The bird and butterfly calendars are in a way a bit easier to pull together, I just pull out my best photographs and select from there. Since I need 14 photographs for each calendar I usually don't end up with a lot of extra. Esp. as I don't want to repeat species in each year. But with the landscape calendar there are some months that are harder to make the final selection for. So this blog post includes my "rejected" calendar photos. They didn't make the final cut, but were selected as possibles.

The above photo was a possible March. For the Landscape calendar, photos are made in the month they represent. This one was made in March at Ponkapoag Golf Course, showing the Sugar Maples that line the road leading back to the Bluehills Reservation area around the pond.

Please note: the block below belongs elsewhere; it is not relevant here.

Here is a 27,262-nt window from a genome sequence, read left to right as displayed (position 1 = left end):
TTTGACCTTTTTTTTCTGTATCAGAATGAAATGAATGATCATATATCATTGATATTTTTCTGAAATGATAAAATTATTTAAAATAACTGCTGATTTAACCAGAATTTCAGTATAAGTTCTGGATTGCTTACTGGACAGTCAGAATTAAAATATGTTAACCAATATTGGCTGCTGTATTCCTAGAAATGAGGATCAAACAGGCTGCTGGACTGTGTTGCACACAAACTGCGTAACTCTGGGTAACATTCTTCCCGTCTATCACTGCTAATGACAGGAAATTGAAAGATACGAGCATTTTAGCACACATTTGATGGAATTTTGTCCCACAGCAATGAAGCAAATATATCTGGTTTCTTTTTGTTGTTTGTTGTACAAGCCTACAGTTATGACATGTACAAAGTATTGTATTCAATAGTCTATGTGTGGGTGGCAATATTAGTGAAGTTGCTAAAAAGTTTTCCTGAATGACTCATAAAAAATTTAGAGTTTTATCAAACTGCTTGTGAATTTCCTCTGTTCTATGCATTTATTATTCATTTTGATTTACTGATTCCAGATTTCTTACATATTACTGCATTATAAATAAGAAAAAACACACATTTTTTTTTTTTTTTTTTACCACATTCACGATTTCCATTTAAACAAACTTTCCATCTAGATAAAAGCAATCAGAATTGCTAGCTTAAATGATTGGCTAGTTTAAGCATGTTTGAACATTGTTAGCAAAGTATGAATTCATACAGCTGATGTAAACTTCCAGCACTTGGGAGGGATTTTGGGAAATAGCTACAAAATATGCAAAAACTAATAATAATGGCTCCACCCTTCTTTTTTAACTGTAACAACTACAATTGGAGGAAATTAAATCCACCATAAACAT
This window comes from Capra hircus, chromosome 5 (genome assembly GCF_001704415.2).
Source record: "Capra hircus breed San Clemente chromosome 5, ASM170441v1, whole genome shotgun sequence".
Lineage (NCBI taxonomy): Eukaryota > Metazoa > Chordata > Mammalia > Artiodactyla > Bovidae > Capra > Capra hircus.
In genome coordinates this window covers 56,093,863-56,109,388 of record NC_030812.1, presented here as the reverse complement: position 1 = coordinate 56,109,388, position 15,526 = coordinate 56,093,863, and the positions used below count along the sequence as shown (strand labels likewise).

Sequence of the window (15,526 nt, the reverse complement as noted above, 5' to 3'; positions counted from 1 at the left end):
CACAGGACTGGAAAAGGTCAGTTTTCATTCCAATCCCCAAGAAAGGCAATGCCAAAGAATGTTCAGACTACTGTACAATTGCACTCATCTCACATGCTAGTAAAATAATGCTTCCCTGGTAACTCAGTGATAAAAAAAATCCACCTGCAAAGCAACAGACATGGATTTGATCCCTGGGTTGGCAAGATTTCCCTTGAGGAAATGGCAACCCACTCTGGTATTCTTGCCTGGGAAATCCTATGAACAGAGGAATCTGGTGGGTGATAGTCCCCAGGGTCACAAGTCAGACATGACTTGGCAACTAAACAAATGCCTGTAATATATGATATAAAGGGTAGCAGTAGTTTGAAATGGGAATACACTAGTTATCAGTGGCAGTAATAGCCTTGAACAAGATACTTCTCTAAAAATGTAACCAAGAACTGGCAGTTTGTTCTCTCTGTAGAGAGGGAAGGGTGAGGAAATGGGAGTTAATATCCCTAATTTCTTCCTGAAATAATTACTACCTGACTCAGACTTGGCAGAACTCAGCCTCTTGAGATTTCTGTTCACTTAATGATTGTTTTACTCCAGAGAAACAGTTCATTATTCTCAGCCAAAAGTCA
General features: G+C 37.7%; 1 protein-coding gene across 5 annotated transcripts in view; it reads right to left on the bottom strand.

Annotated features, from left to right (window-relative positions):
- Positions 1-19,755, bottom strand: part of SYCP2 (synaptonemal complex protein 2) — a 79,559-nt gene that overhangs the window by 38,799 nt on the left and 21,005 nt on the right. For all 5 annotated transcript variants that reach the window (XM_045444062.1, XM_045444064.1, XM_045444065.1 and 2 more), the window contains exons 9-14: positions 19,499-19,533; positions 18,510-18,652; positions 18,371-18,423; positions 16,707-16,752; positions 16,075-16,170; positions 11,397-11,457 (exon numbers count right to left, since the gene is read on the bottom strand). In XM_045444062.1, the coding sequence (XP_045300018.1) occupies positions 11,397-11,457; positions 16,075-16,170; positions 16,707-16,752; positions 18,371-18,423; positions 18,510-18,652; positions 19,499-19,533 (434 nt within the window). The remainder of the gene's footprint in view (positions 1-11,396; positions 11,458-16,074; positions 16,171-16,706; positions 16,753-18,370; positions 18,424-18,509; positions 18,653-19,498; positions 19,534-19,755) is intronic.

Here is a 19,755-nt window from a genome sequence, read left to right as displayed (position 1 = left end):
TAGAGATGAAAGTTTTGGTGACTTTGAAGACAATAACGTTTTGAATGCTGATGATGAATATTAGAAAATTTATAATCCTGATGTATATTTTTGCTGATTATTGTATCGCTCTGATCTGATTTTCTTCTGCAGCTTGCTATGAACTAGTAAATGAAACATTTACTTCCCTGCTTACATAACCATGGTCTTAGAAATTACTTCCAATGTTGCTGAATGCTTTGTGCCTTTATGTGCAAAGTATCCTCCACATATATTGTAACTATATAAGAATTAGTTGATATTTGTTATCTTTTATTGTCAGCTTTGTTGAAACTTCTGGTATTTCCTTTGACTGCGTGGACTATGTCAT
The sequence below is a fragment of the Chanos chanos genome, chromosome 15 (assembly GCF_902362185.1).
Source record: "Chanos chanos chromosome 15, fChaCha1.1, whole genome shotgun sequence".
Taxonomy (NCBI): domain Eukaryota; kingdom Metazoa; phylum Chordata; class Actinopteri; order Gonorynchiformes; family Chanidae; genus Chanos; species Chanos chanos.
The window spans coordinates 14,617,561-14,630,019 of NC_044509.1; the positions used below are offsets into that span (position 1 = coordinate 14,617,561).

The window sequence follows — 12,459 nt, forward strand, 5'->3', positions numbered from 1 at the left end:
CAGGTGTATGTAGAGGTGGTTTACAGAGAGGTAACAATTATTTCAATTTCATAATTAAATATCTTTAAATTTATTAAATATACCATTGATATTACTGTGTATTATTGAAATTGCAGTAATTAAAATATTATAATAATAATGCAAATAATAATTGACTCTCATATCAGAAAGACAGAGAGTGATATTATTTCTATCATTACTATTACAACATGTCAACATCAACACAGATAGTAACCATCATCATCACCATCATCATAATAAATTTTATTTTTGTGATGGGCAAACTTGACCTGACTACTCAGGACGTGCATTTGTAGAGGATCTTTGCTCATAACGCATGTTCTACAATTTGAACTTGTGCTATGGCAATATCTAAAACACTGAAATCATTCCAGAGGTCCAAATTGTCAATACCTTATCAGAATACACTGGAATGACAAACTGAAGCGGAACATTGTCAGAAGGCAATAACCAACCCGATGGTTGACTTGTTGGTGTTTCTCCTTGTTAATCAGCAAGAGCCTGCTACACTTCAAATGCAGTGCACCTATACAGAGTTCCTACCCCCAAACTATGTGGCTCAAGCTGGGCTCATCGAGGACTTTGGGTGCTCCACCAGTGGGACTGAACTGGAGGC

The above photo was made in Ames Nowell State Park, Abington, MA in April. Powered boats are not allowed on lakes in the state parks, but some visitors bring inflatable kayaks or canoes such as seen here.

This photo was made in my local city park in August, and shows this year's swan family, parents and cygnets swimming away from me. I used another photo of the swans in the calendar, one I liked better, and didn't want to repeat the image, so this one got cut.

The photograph above was made at the Governor Ames Estate, Easton, MA in July. This is what I mean when I say that not all of the photos are "Landscapes". Still nature, but not a long distance shot. I really like this photo of water lilies, but it just didn't fit in for that month.

This photo was made at Daniel Webster, MA Audubon site in Marshfield, MA in June. It shows the fields where the bobolinks make their nests. The fields are mowed toward the end of every summer so that the trees don't take over, but it is done after the young birds have fledged so are out of the fields. I just liked the range of values and colors in this photo, but it just didn't fit so got eliminated.